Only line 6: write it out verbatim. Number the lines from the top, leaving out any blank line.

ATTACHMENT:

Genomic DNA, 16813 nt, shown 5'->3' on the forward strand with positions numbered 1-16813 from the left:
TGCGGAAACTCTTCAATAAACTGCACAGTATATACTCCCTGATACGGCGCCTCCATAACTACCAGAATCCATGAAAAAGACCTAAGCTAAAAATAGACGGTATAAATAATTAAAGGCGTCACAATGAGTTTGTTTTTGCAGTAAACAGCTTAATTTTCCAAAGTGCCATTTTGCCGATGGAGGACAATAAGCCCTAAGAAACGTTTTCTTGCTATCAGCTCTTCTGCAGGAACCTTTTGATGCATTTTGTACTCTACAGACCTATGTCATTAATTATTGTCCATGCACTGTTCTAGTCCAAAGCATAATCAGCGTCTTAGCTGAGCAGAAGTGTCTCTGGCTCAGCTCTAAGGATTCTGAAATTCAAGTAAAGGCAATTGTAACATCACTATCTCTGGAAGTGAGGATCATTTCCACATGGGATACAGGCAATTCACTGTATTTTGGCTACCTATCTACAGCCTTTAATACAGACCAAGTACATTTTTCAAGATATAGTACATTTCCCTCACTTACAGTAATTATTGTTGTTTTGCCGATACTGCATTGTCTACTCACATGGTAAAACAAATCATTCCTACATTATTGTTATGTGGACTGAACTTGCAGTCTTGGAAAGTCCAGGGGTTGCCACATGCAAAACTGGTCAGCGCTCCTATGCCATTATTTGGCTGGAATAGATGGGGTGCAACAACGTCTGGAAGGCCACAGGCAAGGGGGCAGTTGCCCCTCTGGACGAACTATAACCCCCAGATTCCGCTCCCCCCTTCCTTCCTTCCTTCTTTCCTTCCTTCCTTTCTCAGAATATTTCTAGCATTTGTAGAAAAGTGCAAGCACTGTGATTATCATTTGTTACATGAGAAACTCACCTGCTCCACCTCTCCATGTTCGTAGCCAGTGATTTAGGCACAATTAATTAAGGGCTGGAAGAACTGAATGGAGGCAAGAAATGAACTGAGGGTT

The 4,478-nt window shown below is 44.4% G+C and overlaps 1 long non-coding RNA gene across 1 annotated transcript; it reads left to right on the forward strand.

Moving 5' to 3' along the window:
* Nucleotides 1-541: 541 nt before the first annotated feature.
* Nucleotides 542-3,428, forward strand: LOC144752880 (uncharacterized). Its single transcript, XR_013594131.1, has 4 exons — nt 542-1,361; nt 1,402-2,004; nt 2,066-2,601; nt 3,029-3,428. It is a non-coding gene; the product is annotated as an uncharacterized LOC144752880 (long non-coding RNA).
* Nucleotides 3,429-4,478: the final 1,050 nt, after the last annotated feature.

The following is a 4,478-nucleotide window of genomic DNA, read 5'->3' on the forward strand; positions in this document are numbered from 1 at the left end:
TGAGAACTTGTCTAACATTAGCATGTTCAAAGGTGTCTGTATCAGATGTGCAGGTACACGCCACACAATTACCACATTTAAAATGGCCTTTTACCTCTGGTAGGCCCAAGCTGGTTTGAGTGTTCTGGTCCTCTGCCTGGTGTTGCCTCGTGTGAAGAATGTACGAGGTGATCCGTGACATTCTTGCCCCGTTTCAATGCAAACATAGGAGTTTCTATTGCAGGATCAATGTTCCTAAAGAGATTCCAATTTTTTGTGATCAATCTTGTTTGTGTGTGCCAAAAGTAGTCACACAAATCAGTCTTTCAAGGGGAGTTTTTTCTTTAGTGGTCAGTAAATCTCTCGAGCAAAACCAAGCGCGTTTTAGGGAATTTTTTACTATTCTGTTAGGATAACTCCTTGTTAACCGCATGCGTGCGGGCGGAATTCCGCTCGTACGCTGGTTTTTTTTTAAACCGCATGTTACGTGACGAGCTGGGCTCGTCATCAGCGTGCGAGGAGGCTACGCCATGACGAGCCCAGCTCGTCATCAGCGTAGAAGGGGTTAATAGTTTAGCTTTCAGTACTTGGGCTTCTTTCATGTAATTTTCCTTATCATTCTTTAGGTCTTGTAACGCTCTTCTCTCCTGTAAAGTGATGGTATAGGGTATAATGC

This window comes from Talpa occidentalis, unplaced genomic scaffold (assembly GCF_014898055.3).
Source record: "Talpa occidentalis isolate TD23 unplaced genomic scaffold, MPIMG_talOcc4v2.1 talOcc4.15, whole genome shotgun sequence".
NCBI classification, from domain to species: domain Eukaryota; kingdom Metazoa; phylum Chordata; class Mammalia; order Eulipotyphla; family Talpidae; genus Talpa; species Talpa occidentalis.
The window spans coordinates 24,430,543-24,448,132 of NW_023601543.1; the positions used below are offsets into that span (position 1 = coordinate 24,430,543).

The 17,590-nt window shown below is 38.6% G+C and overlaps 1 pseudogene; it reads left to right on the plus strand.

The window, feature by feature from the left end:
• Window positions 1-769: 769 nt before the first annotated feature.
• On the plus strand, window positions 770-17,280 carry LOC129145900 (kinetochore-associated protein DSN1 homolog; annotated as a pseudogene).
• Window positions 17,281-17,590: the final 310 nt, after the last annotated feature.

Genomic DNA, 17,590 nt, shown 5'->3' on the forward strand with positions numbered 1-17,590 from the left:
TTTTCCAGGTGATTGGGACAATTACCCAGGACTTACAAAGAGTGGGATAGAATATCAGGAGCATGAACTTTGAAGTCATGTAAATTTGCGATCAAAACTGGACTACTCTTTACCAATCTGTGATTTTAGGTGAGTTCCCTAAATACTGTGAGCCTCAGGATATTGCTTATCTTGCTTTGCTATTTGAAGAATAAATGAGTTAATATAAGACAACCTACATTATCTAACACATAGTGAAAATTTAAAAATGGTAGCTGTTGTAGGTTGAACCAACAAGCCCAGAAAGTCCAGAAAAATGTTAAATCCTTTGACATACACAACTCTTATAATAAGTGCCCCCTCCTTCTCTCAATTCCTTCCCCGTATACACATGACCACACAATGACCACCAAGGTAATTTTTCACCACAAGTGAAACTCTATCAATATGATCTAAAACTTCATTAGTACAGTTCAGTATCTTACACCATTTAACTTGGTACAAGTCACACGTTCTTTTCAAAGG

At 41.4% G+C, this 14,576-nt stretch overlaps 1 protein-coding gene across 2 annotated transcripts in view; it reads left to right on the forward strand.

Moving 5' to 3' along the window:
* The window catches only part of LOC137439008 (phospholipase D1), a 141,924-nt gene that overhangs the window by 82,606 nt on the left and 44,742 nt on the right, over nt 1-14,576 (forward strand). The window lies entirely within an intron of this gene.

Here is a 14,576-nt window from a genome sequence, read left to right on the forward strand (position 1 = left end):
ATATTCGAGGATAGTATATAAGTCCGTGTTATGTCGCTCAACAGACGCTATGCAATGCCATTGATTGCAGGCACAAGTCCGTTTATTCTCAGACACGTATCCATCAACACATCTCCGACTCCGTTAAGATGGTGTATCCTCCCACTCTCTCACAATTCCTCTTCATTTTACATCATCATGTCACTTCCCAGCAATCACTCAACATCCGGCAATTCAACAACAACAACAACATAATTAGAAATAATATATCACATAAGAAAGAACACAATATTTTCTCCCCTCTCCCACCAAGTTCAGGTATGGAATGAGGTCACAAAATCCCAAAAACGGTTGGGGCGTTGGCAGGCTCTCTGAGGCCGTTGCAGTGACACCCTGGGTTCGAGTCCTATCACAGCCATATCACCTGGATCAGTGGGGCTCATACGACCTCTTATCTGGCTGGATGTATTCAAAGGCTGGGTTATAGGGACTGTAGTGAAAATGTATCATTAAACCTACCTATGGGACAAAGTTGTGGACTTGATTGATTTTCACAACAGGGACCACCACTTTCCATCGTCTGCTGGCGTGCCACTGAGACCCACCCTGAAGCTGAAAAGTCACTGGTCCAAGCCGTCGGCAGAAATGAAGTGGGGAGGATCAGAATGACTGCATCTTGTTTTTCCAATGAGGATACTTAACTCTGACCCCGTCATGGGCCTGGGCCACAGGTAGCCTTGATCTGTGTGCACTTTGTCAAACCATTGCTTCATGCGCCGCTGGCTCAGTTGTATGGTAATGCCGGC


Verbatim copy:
* Nucleotides 542-3,428, forward strand: LOC144752880 (uncharacterized). Its single transcript, XR_013594131.1, has 4 exons — nt 542-1,361; nt 1,402-2,004; nt 2,066-2,601; nt 3,029-3,428. It is a non-coding gene; the product is annotated as an uncharacterized LOC144752880 (long non-coding RNA).